APC Remains Silent As Nigerians Demand For “Open National Assembly” -BudgIT
The All Progressives Congress has failed to respond officially to queries from BudgIT and to the pointed demands of Nigerians on social and offline media in the quest for a transparent and accountable National Assembly. Recently, Nigerians took issue with the current situation where the National Assembly has spent over N600bn in four years, without granting the public access to knowing precisely how the funds were spent.
This is against a general backdrop where an estimated N1.26 trillion has been disbursed to the National Assembly from 1999 to date.
The National Assembly is statutorily entitled to N150bn as a first line deduction, which means top priority is granted to the needs of Nigeria’s lawmakers. Regardless of the dynamics of Nigeria’s finances at the relevant time, the lawmakers get their allowances and salaries. The details of this transaction, as significant as the funds are, remain shrouded in secrecy; no public details exist on how the funds are spent and a proper audit is not made available to citizens. In the typical budget of most Ministries, including the Presidency, it is clear how much is budgeted for cutlery, travels and salaries. However, the National Assembly does not disclose a single item on how N150bn is spent and its budget is higher than individual budget of 23 states in Nigeria. Even more remarkable and inimical to our democracy is that the same respect accorded to the National Assembly where taxpayers’ monies are disbursed as a matter of priority into lawmakers’ pockets has not been accorded to Nigerians. Sixteen years and 5 elections into our democracy, no one seems ready to let the people know precisely how their money is being expended, much less if the lawmakers are providing value for money to the populace.
BudgIT, a civic organization, has been in the forefront of making the National Assembly accountable and proactively sent an email request on May 5 to APC Publicity Office, seeking a pledge to end the paradox of a National Assembly which passes Freedom Of Information laws but denies FOI requests seeking to air its finances. Our email to Mr Lai Mohammed has not been acknowledged nor replied to.
BudgIT’s request is we would like to know the APC’s position in demanding accountability for previous budget allocations and if the APC, which anchors its message on CHANGE will commit to making public a line-by-line breakdown of past and coming NASS Budget Performance Reports when the 8th National Assembly resumes.
On the 17th of March 2015, BudgIT, in collaboration with the Public and Private Development Centre (PPDC) made a Freedom Of Information (FOI) request to the Clerk of the National Assembly (NASS), requesting for the following:
The detailed breakdown of NASS budget of N150bn for 2011, 2012, 2013 and 2014.
The performance report for National Assembly budget of N150bn for 2011, 2012 and 2013.
This request was made following the long-standing secrecy around the budget of the National Assembly. From 1999 to date, an estimated budgetary provision of N1.26 trillion has been made to the National Assembly, with Nigerians kept in the dark on what or how this huge sum was spent.
On the 27th of April, a response letter, dated 23rd of March, 2015 was received from the Legal Services Department of the NASS, refusing this request, on the basis that:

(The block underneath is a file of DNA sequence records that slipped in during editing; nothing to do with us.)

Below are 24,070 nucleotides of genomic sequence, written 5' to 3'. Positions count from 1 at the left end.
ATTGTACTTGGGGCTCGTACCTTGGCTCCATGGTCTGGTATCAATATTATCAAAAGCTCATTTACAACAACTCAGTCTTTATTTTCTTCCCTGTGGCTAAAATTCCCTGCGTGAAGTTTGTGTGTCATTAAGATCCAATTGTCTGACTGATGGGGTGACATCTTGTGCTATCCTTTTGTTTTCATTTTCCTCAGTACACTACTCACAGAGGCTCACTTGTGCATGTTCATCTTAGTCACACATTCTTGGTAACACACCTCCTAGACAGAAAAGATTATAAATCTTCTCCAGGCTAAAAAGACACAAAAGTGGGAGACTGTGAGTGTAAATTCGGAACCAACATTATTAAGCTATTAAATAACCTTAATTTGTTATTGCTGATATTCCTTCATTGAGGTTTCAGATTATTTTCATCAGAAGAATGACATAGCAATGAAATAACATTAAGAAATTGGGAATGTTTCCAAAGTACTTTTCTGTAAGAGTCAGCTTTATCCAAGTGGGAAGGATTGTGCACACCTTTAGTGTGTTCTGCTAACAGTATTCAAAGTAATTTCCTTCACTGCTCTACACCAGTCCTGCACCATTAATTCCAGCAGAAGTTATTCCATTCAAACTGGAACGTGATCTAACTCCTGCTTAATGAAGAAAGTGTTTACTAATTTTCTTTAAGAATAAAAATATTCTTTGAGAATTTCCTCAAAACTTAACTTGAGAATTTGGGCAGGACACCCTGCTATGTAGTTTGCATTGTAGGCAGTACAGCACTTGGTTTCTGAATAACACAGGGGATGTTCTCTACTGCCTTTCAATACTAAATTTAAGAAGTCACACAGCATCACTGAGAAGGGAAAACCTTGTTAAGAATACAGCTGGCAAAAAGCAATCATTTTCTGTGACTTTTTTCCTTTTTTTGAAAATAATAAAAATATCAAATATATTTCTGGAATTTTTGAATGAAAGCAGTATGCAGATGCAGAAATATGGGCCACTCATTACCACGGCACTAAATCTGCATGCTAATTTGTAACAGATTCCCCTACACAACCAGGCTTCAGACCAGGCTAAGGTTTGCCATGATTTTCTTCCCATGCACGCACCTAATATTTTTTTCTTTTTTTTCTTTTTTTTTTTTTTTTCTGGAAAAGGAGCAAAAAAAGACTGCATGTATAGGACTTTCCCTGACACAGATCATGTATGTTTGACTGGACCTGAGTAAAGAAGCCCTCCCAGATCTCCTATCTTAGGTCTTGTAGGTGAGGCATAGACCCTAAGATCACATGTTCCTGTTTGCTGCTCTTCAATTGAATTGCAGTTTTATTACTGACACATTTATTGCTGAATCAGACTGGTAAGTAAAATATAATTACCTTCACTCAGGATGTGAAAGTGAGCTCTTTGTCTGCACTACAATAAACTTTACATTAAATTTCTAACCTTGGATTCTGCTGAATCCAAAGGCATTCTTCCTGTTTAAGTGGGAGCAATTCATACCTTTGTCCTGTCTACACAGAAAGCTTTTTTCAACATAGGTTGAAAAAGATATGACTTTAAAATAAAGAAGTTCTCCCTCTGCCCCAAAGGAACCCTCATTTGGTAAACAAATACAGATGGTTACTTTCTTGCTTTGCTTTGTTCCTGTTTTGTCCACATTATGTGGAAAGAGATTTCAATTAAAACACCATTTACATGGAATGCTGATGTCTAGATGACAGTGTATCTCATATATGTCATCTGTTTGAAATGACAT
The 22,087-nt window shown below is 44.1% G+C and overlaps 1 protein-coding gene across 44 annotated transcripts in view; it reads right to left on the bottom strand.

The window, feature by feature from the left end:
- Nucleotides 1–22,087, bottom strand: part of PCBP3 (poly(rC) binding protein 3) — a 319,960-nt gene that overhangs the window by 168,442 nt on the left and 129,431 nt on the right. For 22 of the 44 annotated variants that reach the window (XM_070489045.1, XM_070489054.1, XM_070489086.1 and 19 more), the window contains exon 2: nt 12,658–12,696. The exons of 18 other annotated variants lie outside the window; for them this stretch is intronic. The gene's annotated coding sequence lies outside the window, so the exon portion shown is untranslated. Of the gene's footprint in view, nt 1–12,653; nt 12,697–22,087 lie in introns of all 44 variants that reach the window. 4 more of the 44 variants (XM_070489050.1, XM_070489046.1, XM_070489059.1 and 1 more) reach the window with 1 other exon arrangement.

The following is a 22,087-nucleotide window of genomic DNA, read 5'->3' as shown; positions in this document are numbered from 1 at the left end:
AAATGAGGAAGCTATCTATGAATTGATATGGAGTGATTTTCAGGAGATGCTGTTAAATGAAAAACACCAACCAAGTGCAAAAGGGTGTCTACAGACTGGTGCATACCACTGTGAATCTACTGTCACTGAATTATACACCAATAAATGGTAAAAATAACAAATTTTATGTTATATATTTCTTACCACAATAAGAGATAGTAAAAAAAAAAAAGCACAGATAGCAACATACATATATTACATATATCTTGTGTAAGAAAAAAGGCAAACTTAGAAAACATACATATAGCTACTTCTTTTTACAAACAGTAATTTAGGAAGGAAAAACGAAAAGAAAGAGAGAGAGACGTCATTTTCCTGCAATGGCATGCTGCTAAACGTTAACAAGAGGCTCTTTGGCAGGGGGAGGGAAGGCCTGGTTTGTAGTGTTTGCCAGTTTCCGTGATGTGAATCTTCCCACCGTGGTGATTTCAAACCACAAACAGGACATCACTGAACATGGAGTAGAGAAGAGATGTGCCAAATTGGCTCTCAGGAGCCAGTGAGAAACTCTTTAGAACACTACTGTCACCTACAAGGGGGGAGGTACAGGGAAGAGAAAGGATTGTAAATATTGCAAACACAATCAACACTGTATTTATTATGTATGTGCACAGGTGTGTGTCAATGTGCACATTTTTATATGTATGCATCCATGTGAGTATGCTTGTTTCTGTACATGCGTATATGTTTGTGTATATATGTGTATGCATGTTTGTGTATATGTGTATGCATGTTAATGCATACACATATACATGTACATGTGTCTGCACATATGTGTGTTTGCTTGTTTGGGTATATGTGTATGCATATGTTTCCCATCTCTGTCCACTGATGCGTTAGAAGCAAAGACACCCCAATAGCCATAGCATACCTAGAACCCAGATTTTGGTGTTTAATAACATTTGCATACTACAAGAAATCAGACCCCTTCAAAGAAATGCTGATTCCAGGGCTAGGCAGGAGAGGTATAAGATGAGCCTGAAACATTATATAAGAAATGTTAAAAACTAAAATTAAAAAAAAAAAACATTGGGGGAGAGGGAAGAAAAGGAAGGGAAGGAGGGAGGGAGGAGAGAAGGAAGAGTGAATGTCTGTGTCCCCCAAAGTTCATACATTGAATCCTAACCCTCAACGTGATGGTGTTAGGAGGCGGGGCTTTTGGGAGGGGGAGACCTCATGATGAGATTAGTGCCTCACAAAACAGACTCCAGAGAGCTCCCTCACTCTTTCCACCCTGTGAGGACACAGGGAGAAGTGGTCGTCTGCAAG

“Some of the information in the National Assembly Budget for 2011-2014 is “personal, third party related and privileged and are all exempted under Sections 14 and 15 of the Freedom of Information Act, 2011 and that the other information you requested for are published and available in public libraries and cannot be applied for by virtue of Section 26 of the Freedom of Information act, 2011”
It is very shameful to note that the National Assembly will not disclose how it spends public funds, when in standard democracies it is a given for parliaments to disclose how they spend funds from national treasury. For example, access to the US and UK lawmakers’ expense records is available at http://disbursements.house.gov/ and http://mpsallowancesdb.parliament.uk/, but nothing is seen of the Nigerian parliament at all levels.
It is therefore understandably baffling to the same Nigerians who voted in the All Progressives Congress that this party, which campaigned on the platform of CHANGE has declined to speak up, when asked pointedly about its commitment to ensuring that its members (who are currently jostling for leadership of the National Assembly) commit to an open National Assembly. Senator Bukola Saraki and Honourable Abdulmumin Jubrin (via their social media platforms) have said they are committed to increasing transparency in general but have stopped short of going on the record to say they will ensure that the National Assembly budget will be more open. These signals do not bode well on all counts for the fate of transparency in Nigeria’s legislative chambers. From what is transpiring, our lawmakers’ concept of CHANGE is proving to be selective.
Though we welcome a ruling party and lawmakers from all sides willing to accede to the wishes of the people, however, while we await change from within, we continue to work to enforce change from without. BudgIT and PPDC today filed a lawsuit against the National Assembly, challenging its response on why the expenditure of public funds cannot be disclosed to citizens. We hereby reiterate that is a campaign we are willing to see to a logical conclusion, on behalf of every Nigerian.